6.5/10
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Brown Sugar (2002)

PG-13 | | Romance, Comedy, Drama | 11 October 2002 (USA)
Friends since childhood, a magazine editor and a hip-hop record executive stumble into romantic territory.

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Writers:

(story), (screenplay) | 1 more credit »

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2 wins & 18 nominations. See more awards »

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Cast

Cast overview, first billed only:
...
Andre Romulus 'Dre' Ellis
...
Sidney 'Syd' Shaw
...
Chris 'Cav' Anton Vichon (as Mos Def)
...
Reese Marie Wiggam Ellis
...
Kelby Dawson
...
...
Simon
...
Ren
Reg Wyns ...
Ten (as Reggi Wyns)
Melissa Martinez ...
Meghan
Aaliyyah Hill ...
Young Sidney
...
Young Dre
...
Older Woman
Breece Wilson ...
Woman
...
Woman 2
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Storyline

This romantic comedy centers on a romance between an A&R exec, Dre, at a hip-hop label and a magazine editor, Sidney, who have known each other since childhood.. They find themselves drifting towards being more than friends, even as Dre is engaged, and Sidney starts being wooed by a handsome basketball player. Written by PhatBleek

Plot Summary | Add Synopsis

Taglines:

When did you first fall in love with hip-hop? See more »

Genres:

Romance | Comedy | Drama | Music

Motion Picture Rating (MPAA)

Rated PG-13 for sexual content and language | See all certifications »
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Details

Country:

Language:

Release Date:

11 October 2002 (USA)  »

Also Known As:

I Used to Love Her  »

Box Office

Budget:

$8,000,000 (estimated)

Opening Weekend:

$10,738,882 (USA) (11 October 2002)

Gross:

$27,362,712 (USA) (24 January 2003)
 »

Company Credits

Show detailed on  »

Technical Specs

Runtime:

Sound Mix:

Color:

Aspect Ratio:

1.85 : 1
See  »
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Did You Know?

Trivia

Sanaa Lathan and Boris Kodjoe also star together in Love & Basketball (2000), where Boris plays "Jason", Sanaa's date to the high school dance. See more »

Goofs

At the party, after Kelby proposes to Sidney, Dre and Sidney have a conversation, during which the two gold records on the wall behind them disappear and reappear between shots. See more »

Quotes

Dre: It's when you talk like that, that's what makes me think that you're jealous.
Sidney 'Syd' Shaw: What?
Dre: Yes. Jealous!
Sidney 'Syd' Shaw: [throws a cookie on the table] No wonder you two are married, you're both crazy! Look here, contrary to what you and your wife may think, I don't spend my nights thinkin' about you, okay?
Dre: Shh! Lower the voice.
Sidney 'Syd' Shaw: I got a man who's fine, intelligent, successful, and gives it to me on a very, very regular basis and the s**t is the bomb!
Dre: So! I don't care what -
Sidney 'Syd' Shaw: Dre I need you to be happy for me. I need ...
[...]
See more »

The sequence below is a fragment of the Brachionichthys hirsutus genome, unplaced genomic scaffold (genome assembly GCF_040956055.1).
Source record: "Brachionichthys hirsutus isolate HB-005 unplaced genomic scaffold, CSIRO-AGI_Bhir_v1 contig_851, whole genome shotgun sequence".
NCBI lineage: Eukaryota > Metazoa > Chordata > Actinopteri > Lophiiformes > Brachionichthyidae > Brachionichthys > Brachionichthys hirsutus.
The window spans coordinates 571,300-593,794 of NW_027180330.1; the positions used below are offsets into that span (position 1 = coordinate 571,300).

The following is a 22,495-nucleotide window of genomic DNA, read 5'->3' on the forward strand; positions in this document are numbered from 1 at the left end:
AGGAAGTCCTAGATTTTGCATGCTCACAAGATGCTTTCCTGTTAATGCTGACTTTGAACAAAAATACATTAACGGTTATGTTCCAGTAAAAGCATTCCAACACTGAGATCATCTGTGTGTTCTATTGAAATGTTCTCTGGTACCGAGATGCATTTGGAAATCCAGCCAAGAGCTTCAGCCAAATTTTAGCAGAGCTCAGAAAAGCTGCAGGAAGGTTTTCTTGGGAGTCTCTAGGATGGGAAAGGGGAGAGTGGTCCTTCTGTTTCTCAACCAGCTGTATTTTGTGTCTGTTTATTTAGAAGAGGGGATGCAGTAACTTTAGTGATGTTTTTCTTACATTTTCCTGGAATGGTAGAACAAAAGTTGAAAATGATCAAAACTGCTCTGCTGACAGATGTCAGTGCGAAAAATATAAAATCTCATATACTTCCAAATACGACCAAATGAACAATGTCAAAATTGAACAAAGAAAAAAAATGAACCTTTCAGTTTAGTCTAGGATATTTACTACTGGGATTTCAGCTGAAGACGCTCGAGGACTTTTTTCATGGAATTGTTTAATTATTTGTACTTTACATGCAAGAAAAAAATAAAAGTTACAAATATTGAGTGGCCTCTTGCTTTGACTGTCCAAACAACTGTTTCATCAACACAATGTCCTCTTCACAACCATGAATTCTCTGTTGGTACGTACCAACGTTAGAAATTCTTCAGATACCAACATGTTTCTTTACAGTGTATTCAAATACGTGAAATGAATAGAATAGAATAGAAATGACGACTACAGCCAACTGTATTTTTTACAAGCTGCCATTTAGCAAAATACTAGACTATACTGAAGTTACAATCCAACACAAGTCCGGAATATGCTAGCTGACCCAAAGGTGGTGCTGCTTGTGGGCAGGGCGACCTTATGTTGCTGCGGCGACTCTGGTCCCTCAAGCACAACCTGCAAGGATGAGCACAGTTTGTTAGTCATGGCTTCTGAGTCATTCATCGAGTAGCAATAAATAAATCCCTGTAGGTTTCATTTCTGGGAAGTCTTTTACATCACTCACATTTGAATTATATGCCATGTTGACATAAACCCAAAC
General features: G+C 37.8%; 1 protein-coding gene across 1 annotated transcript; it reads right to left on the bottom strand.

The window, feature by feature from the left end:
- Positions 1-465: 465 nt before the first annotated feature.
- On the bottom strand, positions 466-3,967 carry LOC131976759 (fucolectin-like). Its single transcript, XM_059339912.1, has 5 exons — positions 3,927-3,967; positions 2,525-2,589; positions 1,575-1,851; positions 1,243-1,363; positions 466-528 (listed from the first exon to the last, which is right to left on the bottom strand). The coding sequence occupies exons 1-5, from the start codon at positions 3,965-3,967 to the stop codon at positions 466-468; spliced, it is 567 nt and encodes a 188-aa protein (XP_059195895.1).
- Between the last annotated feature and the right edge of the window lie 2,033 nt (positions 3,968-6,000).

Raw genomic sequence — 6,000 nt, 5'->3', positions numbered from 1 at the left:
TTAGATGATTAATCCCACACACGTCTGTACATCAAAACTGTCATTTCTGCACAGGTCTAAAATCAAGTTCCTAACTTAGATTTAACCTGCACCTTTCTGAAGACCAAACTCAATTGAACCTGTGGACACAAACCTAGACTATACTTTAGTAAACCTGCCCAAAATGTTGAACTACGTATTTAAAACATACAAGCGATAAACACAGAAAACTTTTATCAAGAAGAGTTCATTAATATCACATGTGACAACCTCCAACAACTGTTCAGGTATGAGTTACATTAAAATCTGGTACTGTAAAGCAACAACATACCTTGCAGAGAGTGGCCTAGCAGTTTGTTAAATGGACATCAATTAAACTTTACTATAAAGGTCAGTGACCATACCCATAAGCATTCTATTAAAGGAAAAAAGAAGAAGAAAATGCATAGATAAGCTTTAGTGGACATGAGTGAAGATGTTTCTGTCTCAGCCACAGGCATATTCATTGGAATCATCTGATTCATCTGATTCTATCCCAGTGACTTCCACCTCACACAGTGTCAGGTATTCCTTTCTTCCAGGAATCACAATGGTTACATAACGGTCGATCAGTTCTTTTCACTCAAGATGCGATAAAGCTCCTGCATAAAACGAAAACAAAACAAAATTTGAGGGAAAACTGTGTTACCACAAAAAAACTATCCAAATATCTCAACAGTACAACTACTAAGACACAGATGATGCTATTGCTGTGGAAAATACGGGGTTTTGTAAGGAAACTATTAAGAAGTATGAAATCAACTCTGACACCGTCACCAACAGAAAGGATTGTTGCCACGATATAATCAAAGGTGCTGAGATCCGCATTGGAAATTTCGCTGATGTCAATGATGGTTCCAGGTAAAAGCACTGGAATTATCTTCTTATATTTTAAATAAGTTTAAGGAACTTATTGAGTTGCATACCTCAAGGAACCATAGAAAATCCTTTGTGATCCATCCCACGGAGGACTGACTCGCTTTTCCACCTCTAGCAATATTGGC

Crazy Credits

Both "De La Soul" and "Method Man" are credited in the opening credits and not in the end credits. Therefore, the IMDb ordering uses the opening credits first and fills in the rest with the end credits. See more »

Connections

References Taxicab Confessions (1995) See more »

Soundtracks

Bring Your Heart
Written by Angie Stone, Homer Talbert and Herscholt Polk
Performed by Angie Stone
Produced by Angie Stone for StonePro, LLC
Angie Stone appears courtesy of J Records
Contains elements of "Ain't Understanding Mellow"
Performed by Jerry Butler (featuring Brenda Lee Eager)
Courtesy of The Island Def Jam Music Group
Under license from Universal Music Enterprises
See more »

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User Reviews

 
A woman's love for hip hop grows as she ages and learns the significance behind it as well as who it represents.
30 May 2005 | by (Canada) – See all my reviews

My summary of the movie is my opinion. I love this movie because I feel that Sidney Shaw is using a metaphor throughout the whole movie. She is comparing Hip Hop to her best friend Dre, both of which are alike. I find this movie amazing because of all the metaphors found within the movie, that only one can find if they look closely.

For example, when Sidney and Dre are in the store looking at something to buy for her new place, they come across a "vase" and the woman at the store explains to them that many couples enjoy that piece. Later within the movie, you see that that vase is in Sidney's house.

I also enjoy this movie because everything that is said, and everything that is done within the movie has a meaning behind it. Foreshadowing is found everywhere, you just have to look closely enough for it. Nothing in this movie is done without a reason.

Every line said within the movie is said beautifully and has significance behind it. My favourite line within the movie, that I've carried with me ever since I heard it is, "So what is the difference between rap and hip-hop? It's simple. It's like the difference between saying you love somebody and being IN love with somebody. Rap is just a word." When I heard that line, I fell in love with this movie and I had to watch it over again, and I have watched it many times. Each time I find more meanings that I missed the first time. What I like even more about this movie is that they use actual artists in the movie that state their opinion on "When they first fell in love with Hip Hop." "Brown Sugar" spoke to me. It's real. Nothing in it is fake like in the majority of movie's these days which is why I think I enjoy it so much. I recommend this movie to anyone who has a passion about something or to anyone who looks for significant meanings behind anything.


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